Undergraduates may carry one course on a pass/fail basis per term and a maximum of 16 credits during their undergrad career. The summer sessions collectively count as a single term.

Required courses cannot be taken on a pass/fail basis.  The student’s school or college may review the request to take a course pass/fail and reject requests for nonelective work. It may be difficult for the school or college official to determine whether a course is an elective or being used to fulfill a requirement since a student’s enrollment or the way a course is being used in the specific program of study may change. Ultimately it is the student’s responsibility to be sure that the requested course is an elective. Students are strongly advised to consult with an academic advisor before taking a course pass/fail. Courses taken on a pass/fail basis will not count for nonelective requirements even if they would normally count toward such requirements.

Each school or college is responsible for clearly communicating to its students what the definition of “good academic standing” is and what a free elective is.

In each school or college, the office responsible for academic policy exceptions is authorized to make exceptions to the pass/fail policy.

Process for Requesting the Pass/Fail Grading Option

Students indicate that they would like to have a course they are enrolled in graded on a pass/fail basis by completing a course change request via their Student Center (see Grade Change Request for detailed information). Students may submit pass/fail requests via their Student Center from the time that they enroll until midnight on the Friday at the end of the fourth week of fall and spring semesters. (For modular and summer session courses, pass/fail requests must be submitted by midnight Friday of the week in which the session is one-fourth completed).

The deadline for requesting the pass/fail grading option is posted on the Office of the Registrar website. These deadlines are based on the idea that the pass/fail option is intended to encourage students to explore educational opportunities that they might otherwise not be willing to attempt. Pass/fail is not intended as a way for students to avoid academic consequences.

Once the student has submitted the request to take a course on a pass/fail basis the request is routed via ISIS workflow to an academic dean in the school or college for approval or further communication with the student.  The school/college official must approve the request before the grading option is changed to pass/fail by the Office of the Registrar.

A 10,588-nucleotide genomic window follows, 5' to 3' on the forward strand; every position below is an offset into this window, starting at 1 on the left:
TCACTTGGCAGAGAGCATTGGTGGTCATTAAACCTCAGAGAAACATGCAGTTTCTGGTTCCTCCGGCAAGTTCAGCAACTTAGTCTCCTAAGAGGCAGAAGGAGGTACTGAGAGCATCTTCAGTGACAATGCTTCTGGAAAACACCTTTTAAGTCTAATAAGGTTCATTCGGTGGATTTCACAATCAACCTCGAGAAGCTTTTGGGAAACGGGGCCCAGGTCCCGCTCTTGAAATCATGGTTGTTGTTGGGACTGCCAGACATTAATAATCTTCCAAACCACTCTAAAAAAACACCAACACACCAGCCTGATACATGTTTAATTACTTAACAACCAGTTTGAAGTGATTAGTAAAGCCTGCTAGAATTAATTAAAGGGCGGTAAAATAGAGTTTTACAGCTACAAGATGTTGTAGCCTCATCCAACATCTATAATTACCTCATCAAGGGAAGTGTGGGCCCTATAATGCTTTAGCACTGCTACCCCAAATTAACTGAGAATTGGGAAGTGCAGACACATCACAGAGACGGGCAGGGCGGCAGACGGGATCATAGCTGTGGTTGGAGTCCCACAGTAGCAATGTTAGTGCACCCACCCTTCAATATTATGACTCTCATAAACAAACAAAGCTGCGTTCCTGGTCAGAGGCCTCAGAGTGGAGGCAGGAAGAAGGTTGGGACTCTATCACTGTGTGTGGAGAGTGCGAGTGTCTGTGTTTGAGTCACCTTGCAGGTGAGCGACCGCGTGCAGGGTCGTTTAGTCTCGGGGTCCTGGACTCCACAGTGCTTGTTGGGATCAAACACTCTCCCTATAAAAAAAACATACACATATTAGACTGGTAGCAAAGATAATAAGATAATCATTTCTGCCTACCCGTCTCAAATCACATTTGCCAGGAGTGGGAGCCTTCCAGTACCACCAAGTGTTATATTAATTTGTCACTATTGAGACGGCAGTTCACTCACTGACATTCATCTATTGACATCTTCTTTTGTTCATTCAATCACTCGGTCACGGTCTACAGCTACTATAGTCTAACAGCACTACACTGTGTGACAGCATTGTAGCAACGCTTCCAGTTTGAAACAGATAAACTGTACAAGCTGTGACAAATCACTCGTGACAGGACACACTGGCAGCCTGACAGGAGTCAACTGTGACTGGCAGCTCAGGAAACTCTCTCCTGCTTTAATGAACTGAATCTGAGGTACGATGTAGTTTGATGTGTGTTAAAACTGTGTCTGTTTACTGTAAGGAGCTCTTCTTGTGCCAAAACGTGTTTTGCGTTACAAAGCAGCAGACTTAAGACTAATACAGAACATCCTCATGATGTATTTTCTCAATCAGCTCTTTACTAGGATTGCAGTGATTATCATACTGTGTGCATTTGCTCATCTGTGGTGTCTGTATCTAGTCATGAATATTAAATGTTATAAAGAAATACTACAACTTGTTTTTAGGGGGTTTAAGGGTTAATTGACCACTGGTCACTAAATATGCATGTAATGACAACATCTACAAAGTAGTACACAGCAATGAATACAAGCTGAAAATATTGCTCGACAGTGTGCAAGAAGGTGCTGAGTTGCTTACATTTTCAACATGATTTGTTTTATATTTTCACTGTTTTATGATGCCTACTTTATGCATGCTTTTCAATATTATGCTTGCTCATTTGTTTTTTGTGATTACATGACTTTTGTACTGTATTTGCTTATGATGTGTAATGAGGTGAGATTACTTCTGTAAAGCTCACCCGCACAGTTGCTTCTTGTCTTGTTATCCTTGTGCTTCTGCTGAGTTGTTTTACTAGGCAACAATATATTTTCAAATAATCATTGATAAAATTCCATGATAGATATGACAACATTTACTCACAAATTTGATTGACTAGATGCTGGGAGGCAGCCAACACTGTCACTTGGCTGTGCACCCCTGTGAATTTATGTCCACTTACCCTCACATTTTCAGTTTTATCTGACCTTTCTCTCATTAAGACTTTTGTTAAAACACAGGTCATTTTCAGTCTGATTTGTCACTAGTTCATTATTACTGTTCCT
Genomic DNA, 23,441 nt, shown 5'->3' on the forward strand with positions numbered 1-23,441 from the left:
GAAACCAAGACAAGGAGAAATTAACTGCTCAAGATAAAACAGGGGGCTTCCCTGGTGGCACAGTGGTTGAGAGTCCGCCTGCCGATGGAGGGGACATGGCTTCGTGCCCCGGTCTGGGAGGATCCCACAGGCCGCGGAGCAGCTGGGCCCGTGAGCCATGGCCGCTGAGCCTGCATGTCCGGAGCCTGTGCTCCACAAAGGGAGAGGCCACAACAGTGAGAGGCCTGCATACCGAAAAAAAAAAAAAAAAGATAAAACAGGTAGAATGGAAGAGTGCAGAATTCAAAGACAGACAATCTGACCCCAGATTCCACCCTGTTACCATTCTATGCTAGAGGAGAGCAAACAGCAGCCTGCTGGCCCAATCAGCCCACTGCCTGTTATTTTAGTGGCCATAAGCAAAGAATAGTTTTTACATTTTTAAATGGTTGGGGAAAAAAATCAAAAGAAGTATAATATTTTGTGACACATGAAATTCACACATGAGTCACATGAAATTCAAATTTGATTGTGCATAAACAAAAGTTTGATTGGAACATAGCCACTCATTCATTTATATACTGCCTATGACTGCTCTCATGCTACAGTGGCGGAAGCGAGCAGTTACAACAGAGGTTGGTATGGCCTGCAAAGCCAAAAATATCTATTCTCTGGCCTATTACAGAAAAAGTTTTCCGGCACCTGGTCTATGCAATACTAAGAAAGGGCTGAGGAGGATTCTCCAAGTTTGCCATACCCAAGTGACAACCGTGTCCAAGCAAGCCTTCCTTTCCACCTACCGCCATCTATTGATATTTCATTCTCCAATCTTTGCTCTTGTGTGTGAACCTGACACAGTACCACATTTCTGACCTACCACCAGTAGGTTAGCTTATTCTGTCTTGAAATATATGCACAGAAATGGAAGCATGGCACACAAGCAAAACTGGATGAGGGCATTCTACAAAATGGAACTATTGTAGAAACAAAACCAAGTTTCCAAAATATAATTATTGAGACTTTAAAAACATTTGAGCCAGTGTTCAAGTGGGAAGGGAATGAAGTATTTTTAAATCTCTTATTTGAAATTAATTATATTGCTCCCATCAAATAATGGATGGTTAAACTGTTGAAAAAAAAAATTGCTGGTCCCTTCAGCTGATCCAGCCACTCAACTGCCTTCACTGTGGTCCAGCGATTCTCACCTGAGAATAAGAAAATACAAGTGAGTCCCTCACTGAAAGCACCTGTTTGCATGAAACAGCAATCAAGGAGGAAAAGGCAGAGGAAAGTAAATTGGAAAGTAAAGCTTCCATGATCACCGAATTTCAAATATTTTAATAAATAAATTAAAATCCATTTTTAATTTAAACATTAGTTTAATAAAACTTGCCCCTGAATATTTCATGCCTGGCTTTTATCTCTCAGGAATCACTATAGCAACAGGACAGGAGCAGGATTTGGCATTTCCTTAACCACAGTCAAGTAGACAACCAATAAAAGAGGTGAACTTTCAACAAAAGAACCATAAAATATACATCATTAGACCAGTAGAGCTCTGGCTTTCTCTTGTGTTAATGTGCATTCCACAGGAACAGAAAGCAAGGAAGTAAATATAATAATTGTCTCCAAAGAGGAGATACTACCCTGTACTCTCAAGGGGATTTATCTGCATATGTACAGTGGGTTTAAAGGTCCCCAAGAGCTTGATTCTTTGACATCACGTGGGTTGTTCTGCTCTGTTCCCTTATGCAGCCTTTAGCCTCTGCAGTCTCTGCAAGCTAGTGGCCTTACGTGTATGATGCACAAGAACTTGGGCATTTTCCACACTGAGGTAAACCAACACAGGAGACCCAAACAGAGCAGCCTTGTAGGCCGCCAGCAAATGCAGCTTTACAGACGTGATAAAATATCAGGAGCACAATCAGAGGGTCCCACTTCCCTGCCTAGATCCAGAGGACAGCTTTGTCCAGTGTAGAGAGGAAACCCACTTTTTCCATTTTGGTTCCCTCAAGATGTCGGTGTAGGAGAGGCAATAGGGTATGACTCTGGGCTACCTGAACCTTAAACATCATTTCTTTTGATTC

Students can see whether a course is being graded on a pass/fail basis in their Student Center.

1 For study abroad programs operated by the College of Engineering, courses taken abroad toward an engineering major will be posted as pass/fail. This occurs automatically and is not a student option; this practice is not covered or affected by this policy.

Failures

Every course grade of F counts as 0 grade points and remains permanently on the transcript. If the course is repeated, the original F will remain on the transcript and will be included in computing the GPA.

Incompletes

An Incomplete may be reported for a student who has carried a subject with a passing grade until near the end of the semester. If a student is unable to take or complete the final examination because of illness or other circumstances beyond his or her control, the student may be granted an Incomplete. An Incomplete is not given to a student who stays away from a final examination except as indicated above. In the absence of such proof the grade shall be F; even with such proof, if the instructor is convinced that the student cannot pass, the grade shall be F.

Undergraduate students enrolled in the College of Letters & Science must complete the course work for which they received the Incomplete by the end of the fourth week of classes of the their next term of enrollment at UW-Madison (exclusive of summer sessions). Failure to do so will result in a lapse into a grade of F, unless the time limit has been formally extended. Letters & Science students should see the L&S section on Incompletes for important details.

Undergraduates enrolled in schools or colleges other than Letters & Science must complete the course work for which they received the Incomplete by the end of the their next term of enrollment (exclusive of summer sessions). Incompletes incurred in the last term of enrollment may not be removed after five years of absence from the university without special advance permission of the student's associate or assistant dean. Such Incompletes remain on the record but do not lapse into a grade of F.

Audit

Students may audit courses with instructor and advisor consent, and if no laboratory or performance skills are involved. Auditors may not recite or take examinations but are expected to attend classes regularly and do some assigned work. Although courses for which students enroll as an auditor are factored into tuition, such courses do not earn academic credit and do not count in determining full-time/part-time load for enrollment certification in an academic term. The deadline to change a course from credit to audit is the end of the fourth week of classes. School and college policies may vary from this description. Students are advised to consult with the instructor concerning specific course requirements that must be satisfied.